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Starting insulin therapy in type 2 diabetes

The decision to start insulin therapy is always individual and something to be agreed upon together. Insulin treatment may be needed temporarily or on a permanent basis.

In addition to blood sugar levels, the decision to start insulin therapy is influenced by the nature of diabetes, the duration of the illness, and the individual's functional capacity. A transition to insulin treatment should be made if the blood sugar treatment targets are not achieved with intensified care guidance, dietary and exercise therapy, and other medications. For most, this means a consistently high HbA1c level over 53 mmol/mol or fasting sugar consistently over 7–8 mmol/l.

For an overweight person with type 2 diabetes, blood sugar treatment should primarily be intensified with a GLP-1 preparation, not insulin. Other effective obesity treatments, as well as exercise and dietary guidance, should also be available before starting insulin treatment and during its course.

When transitioning to insulin treatment is necessary, one should not delay the initiation of injection therapy. Many think that insulin treatment is the "last resort" and requires more meticulous dietary monitoring than before. This can lead to unnecessary delays in starting insulin treatment. Improved blood sugar levels with insulin treatment usually significantly improve well-being, and other self-management is easier than before.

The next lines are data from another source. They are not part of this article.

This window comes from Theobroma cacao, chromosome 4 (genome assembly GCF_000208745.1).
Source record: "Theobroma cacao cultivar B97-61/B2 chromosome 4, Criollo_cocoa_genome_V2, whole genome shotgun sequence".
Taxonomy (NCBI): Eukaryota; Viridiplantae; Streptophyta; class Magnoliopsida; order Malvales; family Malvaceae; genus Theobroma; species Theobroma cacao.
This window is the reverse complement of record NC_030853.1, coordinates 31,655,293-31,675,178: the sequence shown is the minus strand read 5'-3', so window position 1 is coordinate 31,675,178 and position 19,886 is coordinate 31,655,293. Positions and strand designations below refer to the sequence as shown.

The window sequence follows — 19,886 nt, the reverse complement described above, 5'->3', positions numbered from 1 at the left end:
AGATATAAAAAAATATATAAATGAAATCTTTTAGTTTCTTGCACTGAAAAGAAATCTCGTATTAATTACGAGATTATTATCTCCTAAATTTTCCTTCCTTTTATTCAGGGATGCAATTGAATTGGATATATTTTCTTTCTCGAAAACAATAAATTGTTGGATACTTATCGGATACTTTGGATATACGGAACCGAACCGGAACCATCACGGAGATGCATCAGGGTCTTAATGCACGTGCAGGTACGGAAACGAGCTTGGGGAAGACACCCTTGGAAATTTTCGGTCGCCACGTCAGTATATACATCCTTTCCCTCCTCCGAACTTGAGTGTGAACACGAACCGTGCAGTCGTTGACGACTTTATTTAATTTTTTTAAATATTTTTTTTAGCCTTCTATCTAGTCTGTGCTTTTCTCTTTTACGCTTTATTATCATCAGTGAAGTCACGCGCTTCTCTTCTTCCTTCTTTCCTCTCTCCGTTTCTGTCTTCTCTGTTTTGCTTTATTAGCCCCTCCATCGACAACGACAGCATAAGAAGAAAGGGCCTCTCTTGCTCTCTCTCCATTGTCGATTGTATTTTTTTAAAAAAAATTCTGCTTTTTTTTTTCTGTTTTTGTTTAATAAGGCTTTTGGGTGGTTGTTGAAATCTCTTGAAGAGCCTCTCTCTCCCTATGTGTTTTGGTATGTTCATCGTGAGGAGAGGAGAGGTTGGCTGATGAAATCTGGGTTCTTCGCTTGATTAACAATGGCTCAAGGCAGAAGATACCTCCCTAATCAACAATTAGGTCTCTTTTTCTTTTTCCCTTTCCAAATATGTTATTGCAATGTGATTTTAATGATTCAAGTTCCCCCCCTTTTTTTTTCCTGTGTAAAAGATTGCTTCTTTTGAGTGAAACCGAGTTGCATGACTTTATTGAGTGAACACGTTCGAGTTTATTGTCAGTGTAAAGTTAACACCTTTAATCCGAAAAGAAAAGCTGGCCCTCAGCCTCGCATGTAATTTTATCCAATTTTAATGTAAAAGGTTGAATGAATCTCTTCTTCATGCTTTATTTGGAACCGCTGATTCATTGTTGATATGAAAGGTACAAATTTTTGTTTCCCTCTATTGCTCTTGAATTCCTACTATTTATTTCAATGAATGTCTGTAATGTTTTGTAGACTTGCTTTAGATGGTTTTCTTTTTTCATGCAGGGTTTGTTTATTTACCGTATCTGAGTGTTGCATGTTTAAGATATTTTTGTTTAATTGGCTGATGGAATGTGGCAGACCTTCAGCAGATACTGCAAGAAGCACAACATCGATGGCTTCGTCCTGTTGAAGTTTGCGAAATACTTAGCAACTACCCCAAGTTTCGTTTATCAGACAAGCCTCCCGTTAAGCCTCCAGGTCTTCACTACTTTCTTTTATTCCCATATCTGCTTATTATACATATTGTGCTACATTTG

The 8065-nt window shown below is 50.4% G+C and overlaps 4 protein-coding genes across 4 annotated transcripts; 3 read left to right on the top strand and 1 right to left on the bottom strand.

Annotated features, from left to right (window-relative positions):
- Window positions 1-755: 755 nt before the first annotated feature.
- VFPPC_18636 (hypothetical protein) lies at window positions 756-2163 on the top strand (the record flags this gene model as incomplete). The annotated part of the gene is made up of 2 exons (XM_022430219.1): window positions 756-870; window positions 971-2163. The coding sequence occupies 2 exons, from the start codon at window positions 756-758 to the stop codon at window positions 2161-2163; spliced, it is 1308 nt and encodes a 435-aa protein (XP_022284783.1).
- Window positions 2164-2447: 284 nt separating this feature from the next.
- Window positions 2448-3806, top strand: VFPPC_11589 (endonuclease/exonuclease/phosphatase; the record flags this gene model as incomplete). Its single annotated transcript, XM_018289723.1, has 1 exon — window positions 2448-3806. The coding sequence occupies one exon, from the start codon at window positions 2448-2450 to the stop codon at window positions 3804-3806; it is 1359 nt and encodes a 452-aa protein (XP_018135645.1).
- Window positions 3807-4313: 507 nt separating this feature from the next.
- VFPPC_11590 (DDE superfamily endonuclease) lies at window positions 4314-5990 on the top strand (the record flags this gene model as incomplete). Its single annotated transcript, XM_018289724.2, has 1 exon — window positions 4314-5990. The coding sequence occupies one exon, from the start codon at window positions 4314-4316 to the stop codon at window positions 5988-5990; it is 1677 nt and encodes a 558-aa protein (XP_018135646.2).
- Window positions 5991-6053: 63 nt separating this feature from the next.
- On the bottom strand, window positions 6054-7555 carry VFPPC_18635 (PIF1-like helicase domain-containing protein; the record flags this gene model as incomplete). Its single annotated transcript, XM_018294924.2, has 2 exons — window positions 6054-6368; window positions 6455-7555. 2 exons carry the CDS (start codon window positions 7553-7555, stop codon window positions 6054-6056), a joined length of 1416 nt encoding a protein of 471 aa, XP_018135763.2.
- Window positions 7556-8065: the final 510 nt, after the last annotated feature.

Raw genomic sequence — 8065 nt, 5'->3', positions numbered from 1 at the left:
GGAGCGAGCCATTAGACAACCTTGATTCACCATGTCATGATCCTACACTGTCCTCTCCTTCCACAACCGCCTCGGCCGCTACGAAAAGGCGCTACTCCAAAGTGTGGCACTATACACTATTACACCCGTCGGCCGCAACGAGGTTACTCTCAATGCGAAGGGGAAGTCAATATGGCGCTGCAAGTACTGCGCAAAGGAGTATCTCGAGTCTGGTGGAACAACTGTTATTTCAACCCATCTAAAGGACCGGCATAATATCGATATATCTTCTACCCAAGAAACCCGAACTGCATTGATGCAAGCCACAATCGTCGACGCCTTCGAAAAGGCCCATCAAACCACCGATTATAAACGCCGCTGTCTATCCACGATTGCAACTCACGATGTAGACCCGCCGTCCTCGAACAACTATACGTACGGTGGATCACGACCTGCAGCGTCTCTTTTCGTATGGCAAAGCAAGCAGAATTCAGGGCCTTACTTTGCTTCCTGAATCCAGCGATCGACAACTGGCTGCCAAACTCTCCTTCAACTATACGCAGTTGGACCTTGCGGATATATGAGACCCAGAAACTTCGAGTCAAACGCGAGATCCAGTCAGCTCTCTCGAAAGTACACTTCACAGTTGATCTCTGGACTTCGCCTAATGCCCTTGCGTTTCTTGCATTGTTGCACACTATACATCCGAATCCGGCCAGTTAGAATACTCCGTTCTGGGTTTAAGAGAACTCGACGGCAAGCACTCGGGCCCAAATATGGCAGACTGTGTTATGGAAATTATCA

Treatment with modern injection tools is technically easy and almost painless. Support and adequate guidance from one's own nurse are essential in the early stages of treatment. The individual should also have the possibility to easily contact their nurse or doctor if there are questions or problems regarding the treatment.

Most of those with type 2 diabetes who need insulin treatment achieve treatment goals using a combination of long-acting basal insulin and oral medication or GLP injections.

Updated 25.10.2023